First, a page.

A new year often marks a period of reflection and gratitude and serves as inspiration to tackle the new year. At Arts Midwest, we wanted to take a moment to look back at all the adventures our Big Read grantees have taken this year. From creative programming to community partnerships, this series explores some of the highlights from the NEA Big Read in 2018.
Innovative and thoughtful, celebratory and imaginative, these grantees found their creative spark in 2018.
- Organizations across the nation led Halloween-themed programs during their fall NEA Big Reads: from Monster Balls to themed pumpkins, there was no shortage of creativity for these NEA Big Read grantees.
- The NEA Big Read Lakeshore handed the microphone to Holland-area students in their Exhibition of Learning, where students created art surrounding Station Eleven and its questions of humanity, art, and the strength we discover in the wake of disaster.
- During their NEA Big Read surrounding Jhumpa Lahiri’s The Namesake, the Schaumburg Township District Library showcased student work in an exhibit created by Changing Worlds and titled The Immigrant Experience: Through the Eyes of Teens.Through painted images, photographs, collage, poetry and prose, teens shared what it was like to leave their home countries and adjust to their new lives in Chicago.
A prose piece from the NEA Big Read-Changing Worlds exhibit. Photo courtesy of the Schaumburg Township District Library.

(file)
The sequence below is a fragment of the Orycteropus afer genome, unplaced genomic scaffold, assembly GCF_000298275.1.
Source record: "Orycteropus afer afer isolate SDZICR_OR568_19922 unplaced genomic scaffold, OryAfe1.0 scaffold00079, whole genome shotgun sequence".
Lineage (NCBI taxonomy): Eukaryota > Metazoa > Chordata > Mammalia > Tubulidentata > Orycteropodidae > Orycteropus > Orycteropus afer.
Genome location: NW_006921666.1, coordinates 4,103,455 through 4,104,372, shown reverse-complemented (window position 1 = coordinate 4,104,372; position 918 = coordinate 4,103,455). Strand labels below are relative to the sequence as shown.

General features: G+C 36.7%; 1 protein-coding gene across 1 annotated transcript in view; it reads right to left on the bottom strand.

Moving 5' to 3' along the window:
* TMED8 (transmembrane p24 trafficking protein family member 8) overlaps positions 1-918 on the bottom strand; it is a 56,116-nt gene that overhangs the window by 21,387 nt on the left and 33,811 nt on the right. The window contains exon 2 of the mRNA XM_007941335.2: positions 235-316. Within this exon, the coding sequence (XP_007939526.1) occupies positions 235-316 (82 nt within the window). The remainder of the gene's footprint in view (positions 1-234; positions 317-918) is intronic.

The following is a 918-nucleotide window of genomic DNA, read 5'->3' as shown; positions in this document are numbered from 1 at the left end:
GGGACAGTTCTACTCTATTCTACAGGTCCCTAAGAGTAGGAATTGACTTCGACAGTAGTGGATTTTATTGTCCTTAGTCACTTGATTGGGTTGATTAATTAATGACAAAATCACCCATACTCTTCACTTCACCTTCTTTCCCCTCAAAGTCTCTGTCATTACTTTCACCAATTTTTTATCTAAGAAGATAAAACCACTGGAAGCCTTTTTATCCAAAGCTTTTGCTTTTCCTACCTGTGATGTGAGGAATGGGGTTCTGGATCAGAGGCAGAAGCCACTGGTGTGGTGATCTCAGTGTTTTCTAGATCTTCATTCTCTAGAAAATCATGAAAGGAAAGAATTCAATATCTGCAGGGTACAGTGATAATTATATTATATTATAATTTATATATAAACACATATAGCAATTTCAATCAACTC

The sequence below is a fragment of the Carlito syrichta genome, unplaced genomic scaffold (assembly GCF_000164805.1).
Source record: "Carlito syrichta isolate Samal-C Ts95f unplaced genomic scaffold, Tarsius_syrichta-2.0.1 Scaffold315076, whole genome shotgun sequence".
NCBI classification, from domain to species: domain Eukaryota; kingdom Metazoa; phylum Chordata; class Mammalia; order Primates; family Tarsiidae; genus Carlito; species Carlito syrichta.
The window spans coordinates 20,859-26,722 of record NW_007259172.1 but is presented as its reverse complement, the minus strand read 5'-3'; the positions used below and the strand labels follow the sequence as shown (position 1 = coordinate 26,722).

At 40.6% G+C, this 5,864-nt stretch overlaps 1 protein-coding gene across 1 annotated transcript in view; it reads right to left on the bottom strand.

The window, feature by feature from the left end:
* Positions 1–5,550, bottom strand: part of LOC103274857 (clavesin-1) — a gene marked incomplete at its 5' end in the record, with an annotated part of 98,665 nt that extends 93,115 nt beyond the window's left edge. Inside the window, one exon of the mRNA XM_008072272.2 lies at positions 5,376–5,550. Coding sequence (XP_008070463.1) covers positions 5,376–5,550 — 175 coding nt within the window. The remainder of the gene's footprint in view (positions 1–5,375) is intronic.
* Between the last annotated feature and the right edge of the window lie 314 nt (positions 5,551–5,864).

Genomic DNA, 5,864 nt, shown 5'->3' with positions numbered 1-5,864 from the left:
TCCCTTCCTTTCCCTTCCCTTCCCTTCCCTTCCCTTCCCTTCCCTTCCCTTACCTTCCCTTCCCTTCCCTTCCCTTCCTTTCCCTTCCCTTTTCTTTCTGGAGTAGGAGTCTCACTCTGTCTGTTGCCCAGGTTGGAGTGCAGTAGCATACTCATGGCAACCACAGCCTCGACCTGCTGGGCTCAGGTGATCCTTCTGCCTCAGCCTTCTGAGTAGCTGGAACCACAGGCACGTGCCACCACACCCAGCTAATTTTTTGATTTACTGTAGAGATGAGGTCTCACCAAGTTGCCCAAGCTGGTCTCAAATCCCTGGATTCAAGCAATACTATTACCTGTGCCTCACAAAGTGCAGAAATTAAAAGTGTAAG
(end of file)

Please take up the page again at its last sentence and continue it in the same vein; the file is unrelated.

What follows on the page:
- As part of the NEA Big Read – Wichita, the Wichita Symphony Orchestra launched a Traveling Symphony that swept the town: bringing music to unexpected performance spaces ranging from libraries to cafes to grocery stores.
- In Odessa, TX, Odessa Arts took Station Eleven off the page: creating visual art, orchestral pieces, and more surrounding their community’s NEA Big Read reading selection. From their Featured Grantee interview
“The thing that I love about this, is these events that make people realize that they can be creative too. They can be artists. And there is no bad art! Too often, I feel like people are intimidated by art with a capital A, and it helps make art accessible to provide these opportunities for people to engage in a tangible and everyday way.”
Students play as a part of Odessa Arts’ Traveling Symphony programming for Station Eleven. Photo courtesy of Odessa Arts.